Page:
Thursday, February 08, 2007

A lame duck government cannot reform the Lords

...but Gordon's Government maybe can.

It is a savage indictment of the Blair Government's loss of reforming nerve that it has taken them 10 years to come up with a plan for a 50pc elected Second Chamber. But such is its shortage of political capital that even implementing this timid proposal is likely to prove beyond it.

The next Government, though, will have much more of such capital to expend, and if he becomes Prime Minister, Gordon Brown should make it clear from the start that he intends to go the whole hog and bring in a fuly democratically-elected upper House, and that this will be a Labour manifesto commitment at the next election.

There is no place in a modern legislature for hereditary peers who owe their titles to some past royal service or liaison. No place for bishops who no longer even believe in the God they purport to worship. No place for appointed party placemen and timeserver ex-MPs. And no place either for so-called "representatives" of ethnic communities who are often those with the loudest voices rather than the broadest level of support.

There is, I grant you, a case for involving "experts" from the world of science and academia, of which Lord (Robert) Winston is a good example. But there is no reason why any of those people should not be co-opted as non-voting advisers onto Lords Committees scrutinising legislation without actually making them voting members of the upper House.

But a fully-elected Second Chamber would not only be right in principle, it would also make good politics. By coming out for a 100pc elected Chamber, and making this a manfesto commitment, Brown will accomplish three things.

First, it will give him the necessary authority, under the Salsibury Convention, to push through a fully-elected Second Chamber after the next election irrespective of the inevitable opposition from the peers themselves. Second, it will prevent David Cameron outflanking him on the left by himself coming out in favour of 100pc election.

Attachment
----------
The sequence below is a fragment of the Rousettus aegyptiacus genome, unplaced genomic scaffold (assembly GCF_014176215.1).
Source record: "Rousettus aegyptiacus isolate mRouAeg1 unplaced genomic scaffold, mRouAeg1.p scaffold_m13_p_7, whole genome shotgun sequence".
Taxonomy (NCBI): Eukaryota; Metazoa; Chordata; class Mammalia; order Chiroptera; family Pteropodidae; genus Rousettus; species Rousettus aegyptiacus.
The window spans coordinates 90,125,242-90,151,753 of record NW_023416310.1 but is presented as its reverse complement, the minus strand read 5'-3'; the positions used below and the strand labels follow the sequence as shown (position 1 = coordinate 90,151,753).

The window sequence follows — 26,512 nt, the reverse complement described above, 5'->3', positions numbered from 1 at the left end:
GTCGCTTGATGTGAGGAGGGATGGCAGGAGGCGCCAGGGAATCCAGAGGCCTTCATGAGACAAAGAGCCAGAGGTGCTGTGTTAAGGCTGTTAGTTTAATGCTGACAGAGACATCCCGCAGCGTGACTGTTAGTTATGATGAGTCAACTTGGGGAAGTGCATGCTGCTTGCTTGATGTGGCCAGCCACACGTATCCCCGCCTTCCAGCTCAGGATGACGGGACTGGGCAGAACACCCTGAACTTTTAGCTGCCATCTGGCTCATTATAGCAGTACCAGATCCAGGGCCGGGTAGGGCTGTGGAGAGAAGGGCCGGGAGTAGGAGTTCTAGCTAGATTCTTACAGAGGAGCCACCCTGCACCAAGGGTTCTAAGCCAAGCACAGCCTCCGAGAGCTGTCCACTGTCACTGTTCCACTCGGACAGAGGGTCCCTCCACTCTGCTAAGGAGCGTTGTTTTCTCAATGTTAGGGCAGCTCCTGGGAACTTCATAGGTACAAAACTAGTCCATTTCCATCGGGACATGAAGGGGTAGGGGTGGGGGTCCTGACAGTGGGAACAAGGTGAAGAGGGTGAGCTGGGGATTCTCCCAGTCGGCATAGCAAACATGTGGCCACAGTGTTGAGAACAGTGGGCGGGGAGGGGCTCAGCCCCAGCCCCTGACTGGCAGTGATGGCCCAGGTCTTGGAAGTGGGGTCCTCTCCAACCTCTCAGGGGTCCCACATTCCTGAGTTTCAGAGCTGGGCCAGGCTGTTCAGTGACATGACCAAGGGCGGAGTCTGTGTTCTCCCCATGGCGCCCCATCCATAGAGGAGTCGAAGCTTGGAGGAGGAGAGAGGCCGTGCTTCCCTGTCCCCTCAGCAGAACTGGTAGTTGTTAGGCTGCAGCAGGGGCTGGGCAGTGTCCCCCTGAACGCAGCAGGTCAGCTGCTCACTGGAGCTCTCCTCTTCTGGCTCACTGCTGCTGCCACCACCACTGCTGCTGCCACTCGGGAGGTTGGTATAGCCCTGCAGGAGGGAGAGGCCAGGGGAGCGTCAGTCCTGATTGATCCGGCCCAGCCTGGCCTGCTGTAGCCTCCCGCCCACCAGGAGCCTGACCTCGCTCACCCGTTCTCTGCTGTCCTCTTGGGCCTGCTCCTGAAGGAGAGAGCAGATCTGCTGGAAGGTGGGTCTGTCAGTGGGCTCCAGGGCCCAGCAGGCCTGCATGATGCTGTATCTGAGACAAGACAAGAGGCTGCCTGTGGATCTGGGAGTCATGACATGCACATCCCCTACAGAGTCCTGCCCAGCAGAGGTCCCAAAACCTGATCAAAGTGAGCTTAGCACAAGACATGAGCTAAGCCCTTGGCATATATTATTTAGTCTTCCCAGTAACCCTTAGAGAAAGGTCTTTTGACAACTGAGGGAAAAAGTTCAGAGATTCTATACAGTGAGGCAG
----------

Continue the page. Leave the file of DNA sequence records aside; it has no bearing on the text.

But thirdly, and best of all, it will enable Brown to draw a line under the sleazy Blair years at a stroke by removing the right of future Prime Ministers to abuse the Parliamentary process by awarding peerages to their political cronies in the way Blair has done.

Indeed, since everyone except John "fucking" Hutton and Charlie "no trousers" Clarke now accept he is going to be the next PM, there is surely nothing to stop Brown coming out and saying all this right away.

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1 comment:

Raymond said...

Whilst I understand your assertion that hereditary peers have no place, I think I disagree.

The major problem with our political system - as I see it - is that in order to gain power it seems necessary to pay more attention to watching your back, than representing the constituents who elected you. The members of parliament have to compromise their beliefs in order to satisfy their party and keep their position.

To introduce this conflict of interest into the last bastion against dictatorship would be, I believe, a dangerous move.